• Childproofing any hazards in occupied rooms through thorough bird-proofing modifications, $100-$1,000+

You might also like our articles about the cost of an Eclectus parrot, a Quaker parrot, or an Amazon parrot.

Proper year-round housing promotes healthy, strong feathers, flight muscles, beaks, and bone density long-term.

Typical Ongoing Monthly Lorikeet Expenses

Recurring monthly costs of lorikeet ownership:

  • Specialized nectar diet – $30-$100
  • Fresh human-grade vegetables, fruits, sprouts – $40-$80
  • Premium pellet mix and occasional treats – $20-$60
  • Cage accessories and replacement toys – $25-$75
  • Grooming supplies and perch replacements – $15-$30
  • Routine veterinary exams and lab work – $75-$150

In total, budget $500-$1,000 or more per year for a healthy lorikeet’s regular preventative care, food, and incidentals.

Potential Additional Medical Expenses

Rainbow Lorikeet BirdPotential unexpected veterinary costs to keep in mind include:

  • Emergency or after-hours veterinary visits – $150-$750
  • Diagnostic lab tests for concerning symptoms- $100-$500
  • Short- and long-term prescription medications – $25-$150
  • Potential specialty surgeries if major issues arise – $2,000-$10,000+
  • Hospitalization and critical care fees – $200-$750+ per day

Pet health insurance policies can help greatly offset surprise vet bills. Unplanned medical costs are where many owners fall short.

Extra Costs for Specialized Lorikeet Care

Added expenditures to consider that further enhance your pet’s quality of life include:

  • Constructing a spacious outdoor flight aviary for safe sun and exercise – $2,000-$5,000+
  • A sturdy travel cage for veterinary and adventure excursions – $100-$300
  • Regular professional grooming and beak trimming services – $50-$150 per session
  • Prescription specialty diet if health issues arise – $100-$400+ per month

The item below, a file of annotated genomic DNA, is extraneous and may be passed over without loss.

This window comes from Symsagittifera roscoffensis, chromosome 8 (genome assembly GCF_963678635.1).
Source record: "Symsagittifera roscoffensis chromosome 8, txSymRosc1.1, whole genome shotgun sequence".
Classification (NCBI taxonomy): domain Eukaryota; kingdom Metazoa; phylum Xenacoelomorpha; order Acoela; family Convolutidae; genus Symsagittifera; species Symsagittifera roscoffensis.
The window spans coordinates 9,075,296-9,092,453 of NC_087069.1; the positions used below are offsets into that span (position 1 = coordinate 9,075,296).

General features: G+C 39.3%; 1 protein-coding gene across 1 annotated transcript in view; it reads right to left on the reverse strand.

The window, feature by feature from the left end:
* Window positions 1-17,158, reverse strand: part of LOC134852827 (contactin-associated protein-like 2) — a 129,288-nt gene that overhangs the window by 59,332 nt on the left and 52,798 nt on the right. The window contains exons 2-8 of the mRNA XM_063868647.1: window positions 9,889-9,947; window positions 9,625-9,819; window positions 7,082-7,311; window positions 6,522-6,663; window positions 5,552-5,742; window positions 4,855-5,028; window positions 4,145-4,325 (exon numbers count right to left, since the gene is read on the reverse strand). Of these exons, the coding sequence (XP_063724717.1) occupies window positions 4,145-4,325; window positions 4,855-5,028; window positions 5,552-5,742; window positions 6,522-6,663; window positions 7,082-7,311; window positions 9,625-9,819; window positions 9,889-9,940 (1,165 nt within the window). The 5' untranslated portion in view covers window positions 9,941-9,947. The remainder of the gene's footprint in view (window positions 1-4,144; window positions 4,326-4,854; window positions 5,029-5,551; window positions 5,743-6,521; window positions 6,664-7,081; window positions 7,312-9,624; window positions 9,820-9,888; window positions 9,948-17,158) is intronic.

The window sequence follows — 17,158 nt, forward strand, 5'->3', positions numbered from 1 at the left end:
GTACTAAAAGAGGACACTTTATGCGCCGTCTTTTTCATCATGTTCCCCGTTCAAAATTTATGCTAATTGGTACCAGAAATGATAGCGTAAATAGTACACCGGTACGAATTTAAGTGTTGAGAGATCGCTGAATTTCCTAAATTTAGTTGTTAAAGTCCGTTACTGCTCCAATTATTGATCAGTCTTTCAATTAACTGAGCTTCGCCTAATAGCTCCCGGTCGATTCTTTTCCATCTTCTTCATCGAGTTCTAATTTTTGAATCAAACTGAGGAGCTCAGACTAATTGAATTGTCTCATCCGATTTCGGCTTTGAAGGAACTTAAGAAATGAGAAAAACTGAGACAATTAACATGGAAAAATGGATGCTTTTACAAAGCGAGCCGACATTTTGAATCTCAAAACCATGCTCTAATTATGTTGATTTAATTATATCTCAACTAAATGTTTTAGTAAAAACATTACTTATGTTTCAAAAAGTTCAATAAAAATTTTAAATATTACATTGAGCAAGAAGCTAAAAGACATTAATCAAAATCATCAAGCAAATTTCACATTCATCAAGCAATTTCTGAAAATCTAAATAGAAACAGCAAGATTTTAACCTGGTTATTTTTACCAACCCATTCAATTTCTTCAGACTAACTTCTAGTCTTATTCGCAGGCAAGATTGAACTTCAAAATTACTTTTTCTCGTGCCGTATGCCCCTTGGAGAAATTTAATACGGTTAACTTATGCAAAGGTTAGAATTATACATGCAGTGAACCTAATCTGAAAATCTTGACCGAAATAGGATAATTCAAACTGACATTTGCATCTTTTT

• Custom cage enrichment installations and backdrop painting – $500-$2,000+
  • Boarding and care services when traveling – $15-$50+ per day


In total, estimate investing approximately $2,000-$5,000+ during just the first year of lorikeet ownership, and $1,000-$3,000 annually after that for food, medical care, accessories, and vital enrichment supplies.

While certainly not a cheap pet, devoted bird enthusiasts say the dazzling personality, lifetime companionship, and joy lorikeets bring is profoundly rewarding if given proper love and care. Thoroughly assess the responsibility and be ready to provide excellent lifetime care.

Frequently Asked Questions

How much space do lorikeets need?

Aim to provide the absolutely largest possible housing enclosure that your budget and space allow – minimally 24” x 24” x 36” for one lorikeet, but ideally a roomy walk-in or outdoor flight aviary exceeding 8 feet in height and length.

The more horizontal and vertical flying and climbing room available, the better for supporting their active health and nature long-term.

What is the best lorikeet to have as a pet?

The rainbow lorikeet is often considered the most beginner-friendly lorikeet species to start with thanks to their slightly more laid-back, less noisy personality in captivity.

Particularly high-strung, louder options like the noisy or musk lorikeet are better suited to veteran owners. Always choose friendly hand-fed babies from an ethical, avian-specialized breeder.

How do you toilet train a lorikeet?

Place large flat trays or pans lined with absorbent newspaper, pine pellet litter, or cage liner below their preferred perches to passively catch and collect dropping debris. Be sure to reward them with a small treat immediately when they use the target tray.

Over time, slowly move the catching pan to the desired waste area as they learn. Patience, positive rewards, and environment management are key to successful training.

0 replies

Leave a Reply

Want to join the discussion?
Feel free to contribute!

Leave a Reply

Your email address will not be published. Required fields are marked *